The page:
What is climate change?

Our planet is surrounded by a blanket of gases which keeps the surface of the earth warm and able to sustain life. The more gases we release, the thicker the blanket becomes and the more heat it traps within our atmosphere. Since the beginning of the Industrial Revolution we’ve released a lot more of these gases (known as greenhouse gases) by burning lots of fossil fuels for energy, cutting down forests and using intensive agricultural practices. As a result the average global temperature is 0.87°C higher than it was in 1850.

This is already having negative consequences, both locally and globally. We are experiencing more intense and more frequent extreme weather events. An increase in temperature has major implications for ecosystems, growing seasons, animals and their habitats. Scientists believe we need to limit the rise to no more than 2°C above 1850 temperatures to avoid the worst effects of climate change.  

The Greenhouse Effect

The term ‘greenhouse effect’ was coined to describe the way some gases in the atmosphere (such as carbon dioxide, nitrous oxide, and methane) trap some of the light energy from the sun after it is reflected from the earth's surface, and  before it can escape out into space, so warming our atmosphere. This is a natural process that has been happening for billions of years, and without it the earth would be about 33°C colder – too cold for us to live on. Now, however, human influence has upset the natural balance of carbon dioxide and other greenhouse gases, and too much of the sun’s energy is being trapped, causing average temperatures to rise.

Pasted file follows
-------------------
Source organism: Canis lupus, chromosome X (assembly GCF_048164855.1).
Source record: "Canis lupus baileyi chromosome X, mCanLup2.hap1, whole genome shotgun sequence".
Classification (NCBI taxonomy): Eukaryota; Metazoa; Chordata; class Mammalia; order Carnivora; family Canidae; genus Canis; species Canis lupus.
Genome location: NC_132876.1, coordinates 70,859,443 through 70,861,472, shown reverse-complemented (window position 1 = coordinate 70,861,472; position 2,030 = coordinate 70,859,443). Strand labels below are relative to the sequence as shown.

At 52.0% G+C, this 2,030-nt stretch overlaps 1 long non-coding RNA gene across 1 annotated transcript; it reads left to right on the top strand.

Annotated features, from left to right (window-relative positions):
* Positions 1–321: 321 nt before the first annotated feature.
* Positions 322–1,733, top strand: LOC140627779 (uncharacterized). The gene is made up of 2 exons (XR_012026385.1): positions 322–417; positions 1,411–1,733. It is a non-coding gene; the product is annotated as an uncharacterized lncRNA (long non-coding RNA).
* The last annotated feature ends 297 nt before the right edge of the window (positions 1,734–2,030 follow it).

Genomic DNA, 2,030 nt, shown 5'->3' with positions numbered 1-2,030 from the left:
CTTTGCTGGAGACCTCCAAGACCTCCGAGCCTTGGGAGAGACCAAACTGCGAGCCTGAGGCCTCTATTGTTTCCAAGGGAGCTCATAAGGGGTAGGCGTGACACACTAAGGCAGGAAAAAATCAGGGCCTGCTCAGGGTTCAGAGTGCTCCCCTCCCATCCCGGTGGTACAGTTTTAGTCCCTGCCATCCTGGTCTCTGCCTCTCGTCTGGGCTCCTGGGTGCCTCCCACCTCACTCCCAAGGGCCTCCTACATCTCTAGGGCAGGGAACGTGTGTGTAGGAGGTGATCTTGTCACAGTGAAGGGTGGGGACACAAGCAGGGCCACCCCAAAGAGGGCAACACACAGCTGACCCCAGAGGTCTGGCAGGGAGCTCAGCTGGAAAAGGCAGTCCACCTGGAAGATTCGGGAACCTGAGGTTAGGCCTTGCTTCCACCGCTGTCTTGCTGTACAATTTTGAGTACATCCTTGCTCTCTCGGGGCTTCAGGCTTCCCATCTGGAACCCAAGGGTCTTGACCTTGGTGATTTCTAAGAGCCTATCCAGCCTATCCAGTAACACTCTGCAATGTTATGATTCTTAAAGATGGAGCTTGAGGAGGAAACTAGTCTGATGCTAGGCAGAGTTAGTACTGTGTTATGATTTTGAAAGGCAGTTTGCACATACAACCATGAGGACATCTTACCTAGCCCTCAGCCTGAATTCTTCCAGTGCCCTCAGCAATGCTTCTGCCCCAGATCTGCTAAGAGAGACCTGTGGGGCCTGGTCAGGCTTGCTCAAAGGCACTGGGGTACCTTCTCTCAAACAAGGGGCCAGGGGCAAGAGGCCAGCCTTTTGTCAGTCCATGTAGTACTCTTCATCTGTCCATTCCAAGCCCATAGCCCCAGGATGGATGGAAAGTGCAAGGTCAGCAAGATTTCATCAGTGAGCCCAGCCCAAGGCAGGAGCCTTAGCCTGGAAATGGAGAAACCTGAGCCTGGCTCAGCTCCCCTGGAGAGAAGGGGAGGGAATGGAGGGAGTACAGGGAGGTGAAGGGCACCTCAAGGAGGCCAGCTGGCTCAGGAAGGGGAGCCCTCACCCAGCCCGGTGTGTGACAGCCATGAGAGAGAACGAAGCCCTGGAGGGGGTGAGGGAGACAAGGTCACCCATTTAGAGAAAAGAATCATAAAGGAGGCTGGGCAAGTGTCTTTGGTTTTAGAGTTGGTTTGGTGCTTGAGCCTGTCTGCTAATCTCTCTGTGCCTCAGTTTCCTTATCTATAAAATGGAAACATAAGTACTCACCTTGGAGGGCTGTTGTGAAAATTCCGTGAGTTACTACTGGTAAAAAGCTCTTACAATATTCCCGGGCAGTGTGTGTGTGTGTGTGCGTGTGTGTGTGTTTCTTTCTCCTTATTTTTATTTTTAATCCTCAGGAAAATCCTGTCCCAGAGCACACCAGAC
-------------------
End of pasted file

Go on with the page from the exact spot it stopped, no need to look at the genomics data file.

The Past and the Present

Evidence for past climate change is visible in a wide range of geological settings, including marine and lake sediments, ice sheets, fossil corals, stalagmites and fossil tree rings. Geologists have recorded climatic changes which can be related to geological events such as volcanic activity or changes in energy received from the sun. However, the evidence shows that warming since the 1970’s is happening relatively fast and is caused by human activity.

Climate Change or Global Warming?

The terms Global Warming and Climate Change are often used interchangeably in the media to refer to the fact that global temperatures are rising and the earth is changing as a result. Scientifically they mean different things:

  • Global Warming refers to an increase in the earth’s average surface temperature due to rising levels of greenhouse gases.
  • Climate Change refers to the changes in the global climate which result from the increasing average global temperature. For example, changes in precipitation patterns, increased prevalence of droughts, heat waves, and other extreme weather.